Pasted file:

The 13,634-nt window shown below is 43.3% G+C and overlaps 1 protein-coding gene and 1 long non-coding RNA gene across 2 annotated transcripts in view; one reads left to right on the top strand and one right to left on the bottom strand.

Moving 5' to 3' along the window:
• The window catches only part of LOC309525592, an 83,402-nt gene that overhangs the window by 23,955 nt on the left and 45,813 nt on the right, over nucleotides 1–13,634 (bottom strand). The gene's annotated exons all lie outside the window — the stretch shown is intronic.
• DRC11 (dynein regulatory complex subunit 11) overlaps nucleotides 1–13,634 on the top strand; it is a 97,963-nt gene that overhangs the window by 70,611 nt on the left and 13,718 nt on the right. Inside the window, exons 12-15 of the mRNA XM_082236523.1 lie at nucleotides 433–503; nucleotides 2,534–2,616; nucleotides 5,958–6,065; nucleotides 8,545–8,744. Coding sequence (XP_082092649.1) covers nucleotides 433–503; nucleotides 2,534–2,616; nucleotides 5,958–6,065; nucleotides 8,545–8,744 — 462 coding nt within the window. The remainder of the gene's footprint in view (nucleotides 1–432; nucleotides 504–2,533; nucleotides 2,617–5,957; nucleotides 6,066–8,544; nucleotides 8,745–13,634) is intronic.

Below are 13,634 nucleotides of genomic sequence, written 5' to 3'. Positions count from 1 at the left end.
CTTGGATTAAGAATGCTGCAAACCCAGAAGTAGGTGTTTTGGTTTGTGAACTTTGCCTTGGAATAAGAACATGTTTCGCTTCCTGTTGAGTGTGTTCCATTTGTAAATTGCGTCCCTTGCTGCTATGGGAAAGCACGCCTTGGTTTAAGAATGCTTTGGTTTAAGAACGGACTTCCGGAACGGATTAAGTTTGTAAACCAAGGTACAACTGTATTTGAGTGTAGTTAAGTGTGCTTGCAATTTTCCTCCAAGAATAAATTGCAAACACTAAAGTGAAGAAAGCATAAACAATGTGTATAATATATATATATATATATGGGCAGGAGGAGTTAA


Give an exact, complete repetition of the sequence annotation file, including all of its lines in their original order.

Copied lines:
The 13,634-nt window shown below is 43.3% G+C and overlaps 1 protein-coding gene and 1 long non-coding RNA gene across 2 annotated transcripts in view; one reads left to right on the top strand and one right to left on the bottom strand.

Moving 5' to 3' along the window:
• The window catches only part of LOC309525592, an 83,402-nt gene that overhangs the window by 23,955 nt on the left and 45,813 nt on the right, over nucleotides 1–13,634 (bottom strand). The gene's annotated exons all lie outside the window — the stretch shown is intronic.
• DRC11 (dynein regulatory complex subunit 11) overlaps nucleotides 1–13,634 on the top strand; it is a 97,963-nt gene that overhangs the window by 70,611 nt on the left and 13,718 nt on the right. Inside the window, exons 12-15 of the mRNA XM_082236523.1 lie at nucleotides 433–503; nucleotides 2,534–2,616; nucleotides 5,958–6,065; nucleotides 8,545–8,744. Coding sequence (XP_082092649.1) covers nucleotides 433–503; nucleotides 2,534–2,616; nucleotides 5,958–6,065; nucleotides 8,545–8,744 — 462 coding nt within the window. The remainder of the gene's footprint in view (nucleotides 1–432; nucleotides 504–2,533; nucleotides 2,617–5,957; nucleotides 6,066–8,544; nucleotides 8,745–13,634) is intronic.

Below are 13,634 nucleotides of genomic sequence, written 5' to 3'. Positions count from 1 at the left end.
CTTGGATTAAGAATGCTGCAAACCCAGAAGTAGGTGTTTTGGTTTGTGAACTTTGCCTTGGAATAAGAACATGTTTCGCTTCCTGTTGAGTGTGTTCCATTTGTAAATTGCGTCCCTTGCTGCTATGGGAAAGCACGCCTTGGTTTAAGAATGCTTTGGTTTAAGAACGGACTTCCGGAACGGATTAAGTTTGTAAACCAAGGTACAACTGTATTTGAGTGTAGTTAAGTGTGCTTGCAATTTTCCTCCAAGAATAAATTGCAAACACTAAAGTGAAGAAAGCATAAACAATGTGTATAATATATATATATATATATGGGCAGGAGGAGTTAA